I’ve been following Starbound since December of 2013 and have played through various development stages since then. It just came out of early access development last month, and I hadn’t yet checked out all the newest changes. So, Syn and I decided to try it out this past weekend.


That age old Lunix (Unix) vs. Portals (Windows) debate… 

Now Starbound may not have the amazing graphics that NMS touts, and it’s a lot more restrictive in the way of piloting your ship (all of the exploration takes place on the planets). But it is also a procedurally generated universe with more planets than you could ever honestly explore. It goes for a pixel art aesthetic, which is quite beautiful in its own way.


It also has an amazing soundtrack.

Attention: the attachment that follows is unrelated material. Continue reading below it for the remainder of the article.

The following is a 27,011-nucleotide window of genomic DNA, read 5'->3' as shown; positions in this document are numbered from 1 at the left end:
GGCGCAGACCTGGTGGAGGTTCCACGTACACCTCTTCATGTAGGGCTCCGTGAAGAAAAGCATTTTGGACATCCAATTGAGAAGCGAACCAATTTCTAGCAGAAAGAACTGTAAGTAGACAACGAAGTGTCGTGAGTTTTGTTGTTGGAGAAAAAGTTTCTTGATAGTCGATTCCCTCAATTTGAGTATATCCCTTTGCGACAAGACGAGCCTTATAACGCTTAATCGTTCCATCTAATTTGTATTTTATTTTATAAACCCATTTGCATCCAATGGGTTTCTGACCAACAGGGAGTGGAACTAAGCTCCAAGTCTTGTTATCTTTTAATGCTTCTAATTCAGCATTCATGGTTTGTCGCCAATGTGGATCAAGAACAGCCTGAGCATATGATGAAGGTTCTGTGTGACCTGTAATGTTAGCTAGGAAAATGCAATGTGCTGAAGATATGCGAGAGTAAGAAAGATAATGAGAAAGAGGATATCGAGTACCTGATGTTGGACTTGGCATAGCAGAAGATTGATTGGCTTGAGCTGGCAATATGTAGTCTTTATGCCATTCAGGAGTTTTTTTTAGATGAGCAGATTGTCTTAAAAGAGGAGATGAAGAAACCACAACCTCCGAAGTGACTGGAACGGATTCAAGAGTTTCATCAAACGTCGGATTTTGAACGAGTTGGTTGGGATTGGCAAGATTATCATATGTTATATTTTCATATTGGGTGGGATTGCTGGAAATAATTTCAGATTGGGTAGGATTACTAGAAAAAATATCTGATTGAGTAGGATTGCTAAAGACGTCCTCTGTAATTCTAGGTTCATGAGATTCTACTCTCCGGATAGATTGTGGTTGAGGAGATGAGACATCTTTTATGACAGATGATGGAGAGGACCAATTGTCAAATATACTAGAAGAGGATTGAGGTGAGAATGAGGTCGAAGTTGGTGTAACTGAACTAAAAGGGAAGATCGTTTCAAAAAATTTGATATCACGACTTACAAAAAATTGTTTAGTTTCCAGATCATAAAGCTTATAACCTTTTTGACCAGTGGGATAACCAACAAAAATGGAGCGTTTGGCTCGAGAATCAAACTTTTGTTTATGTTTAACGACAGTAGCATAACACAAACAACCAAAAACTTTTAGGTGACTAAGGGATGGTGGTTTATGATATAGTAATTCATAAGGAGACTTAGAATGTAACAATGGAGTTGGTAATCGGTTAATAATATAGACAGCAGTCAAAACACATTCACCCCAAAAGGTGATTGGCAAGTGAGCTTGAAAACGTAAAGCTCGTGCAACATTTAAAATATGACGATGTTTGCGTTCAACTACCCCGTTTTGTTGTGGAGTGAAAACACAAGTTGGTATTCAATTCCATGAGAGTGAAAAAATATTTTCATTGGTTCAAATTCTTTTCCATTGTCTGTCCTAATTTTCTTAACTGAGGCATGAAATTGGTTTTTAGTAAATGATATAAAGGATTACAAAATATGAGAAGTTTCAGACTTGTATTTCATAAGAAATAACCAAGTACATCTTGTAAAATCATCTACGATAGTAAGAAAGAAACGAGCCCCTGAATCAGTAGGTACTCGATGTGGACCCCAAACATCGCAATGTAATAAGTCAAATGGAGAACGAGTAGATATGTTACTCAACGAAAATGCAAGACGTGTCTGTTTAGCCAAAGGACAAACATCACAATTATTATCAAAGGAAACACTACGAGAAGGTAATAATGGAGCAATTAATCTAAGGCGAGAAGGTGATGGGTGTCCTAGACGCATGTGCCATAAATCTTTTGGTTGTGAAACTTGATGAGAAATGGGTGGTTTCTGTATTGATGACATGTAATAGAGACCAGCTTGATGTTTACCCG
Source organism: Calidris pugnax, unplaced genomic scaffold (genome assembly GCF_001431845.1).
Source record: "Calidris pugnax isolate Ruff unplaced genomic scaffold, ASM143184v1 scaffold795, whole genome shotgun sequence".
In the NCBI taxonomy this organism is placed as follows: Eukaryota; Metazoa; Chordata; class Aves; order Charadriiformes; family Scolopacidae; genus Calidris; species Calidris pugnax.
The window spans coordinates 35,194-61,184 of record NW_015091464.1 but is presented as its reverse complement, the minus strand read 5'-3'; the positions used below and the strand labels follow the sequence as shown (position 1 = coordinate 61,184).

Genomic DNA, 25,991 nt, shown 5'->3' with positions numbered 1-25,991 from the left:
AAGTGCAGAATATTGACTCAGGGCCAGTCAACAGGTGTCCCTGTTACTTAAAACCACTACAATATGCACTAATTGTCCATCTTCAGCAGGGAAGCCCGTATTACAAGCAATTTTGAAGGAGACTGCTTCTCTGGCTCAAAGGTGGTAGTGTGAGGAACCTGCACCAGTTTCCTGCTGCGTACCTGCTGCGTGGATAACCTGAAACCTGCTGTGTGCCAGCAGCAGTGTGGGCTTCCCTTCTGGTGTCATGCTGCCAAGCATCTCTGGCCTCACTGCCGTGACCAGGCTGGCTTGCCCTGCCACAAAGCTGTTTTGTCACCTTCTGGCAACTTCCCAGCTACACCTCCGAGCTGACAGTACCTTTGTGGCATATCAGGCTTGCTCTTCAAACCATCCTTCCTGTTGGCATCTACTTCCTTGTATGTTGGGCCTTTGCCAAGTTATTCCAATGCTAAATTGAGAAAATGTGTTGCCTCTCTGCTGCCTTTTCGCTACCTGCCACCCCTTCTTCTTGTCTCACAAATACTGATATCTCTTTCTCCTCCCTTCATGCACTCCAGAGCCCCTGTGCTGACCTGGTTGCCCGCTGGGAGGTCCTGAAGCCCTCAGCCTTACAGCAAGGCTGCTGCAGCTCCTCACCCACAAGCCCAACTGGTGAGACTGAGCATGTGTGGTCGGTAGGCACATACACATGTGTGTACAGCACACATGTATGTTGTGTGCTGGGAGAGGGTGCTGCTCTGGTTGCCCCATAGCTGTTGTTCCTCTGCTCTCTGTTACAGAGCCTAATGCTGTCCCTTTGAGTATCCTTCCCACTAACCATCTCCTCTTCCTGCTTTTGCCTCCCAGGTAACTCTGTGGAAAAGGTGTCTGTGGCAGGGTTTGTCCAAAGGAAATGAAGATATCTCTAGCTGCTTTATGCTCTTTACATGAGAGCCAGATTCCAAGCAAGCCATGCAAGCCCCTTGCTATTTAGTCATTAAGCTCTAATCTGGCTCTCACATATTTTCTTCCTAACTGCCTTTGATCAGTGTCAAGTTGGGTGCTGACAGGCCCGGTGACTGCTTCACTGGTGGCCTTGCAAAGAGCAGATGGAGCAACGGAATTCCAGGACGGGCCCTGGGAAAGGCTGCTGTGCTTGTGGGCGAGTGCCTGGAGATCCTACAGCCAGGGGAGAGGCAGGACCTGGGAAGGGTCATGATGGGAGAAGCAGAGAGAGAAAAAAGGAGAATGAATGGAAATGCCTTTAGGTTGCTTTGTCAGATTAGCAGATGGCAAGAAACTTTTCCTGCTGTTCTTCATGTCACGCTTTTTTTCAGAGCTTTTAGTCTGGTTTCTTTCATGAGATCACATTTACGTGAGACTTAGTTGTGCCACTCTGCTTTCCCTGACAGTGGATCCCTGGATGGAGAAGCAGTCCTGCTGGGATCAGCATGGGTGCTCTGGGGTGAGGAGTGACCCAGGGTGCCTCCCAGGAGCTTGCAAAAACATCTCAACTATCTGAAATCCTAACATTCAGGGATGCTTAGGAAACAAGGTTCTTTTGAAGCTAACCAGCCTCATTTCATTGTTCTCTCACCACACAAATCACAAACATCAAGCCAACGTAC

Unlike NMS, planets have one overall biome, such as Desert or Forest, with many little biomes mixed through them. You’ll find sub-biomes layered within the planet as you dig down, interesting mini-dungeons scattered throughout. Pretty much every planet has something neat about it to explore if you’re willing to look for it.

There are different difficulty levels in Starbound now. If you want the true survival experience, choose Survival where you must eat to survive and you drop items on death. Hardcore means your character is dead-dead when you die. And Casual is for those who just want a laid back exploration experience. The neat thing is that you can still play with your friends even if you don’t all choose the same difficulty level.

Oh yeah, there is multiplayer in Starbound. You can now join a friend’s game through Steam with a pre-exisiting character. Or, you can host your own server or join an existing server for a larger multi-player experience. We’ve seen a little bit of lag in trying to play through the Steam connection, but it seems to vary. Overall, it’s been pretty stable.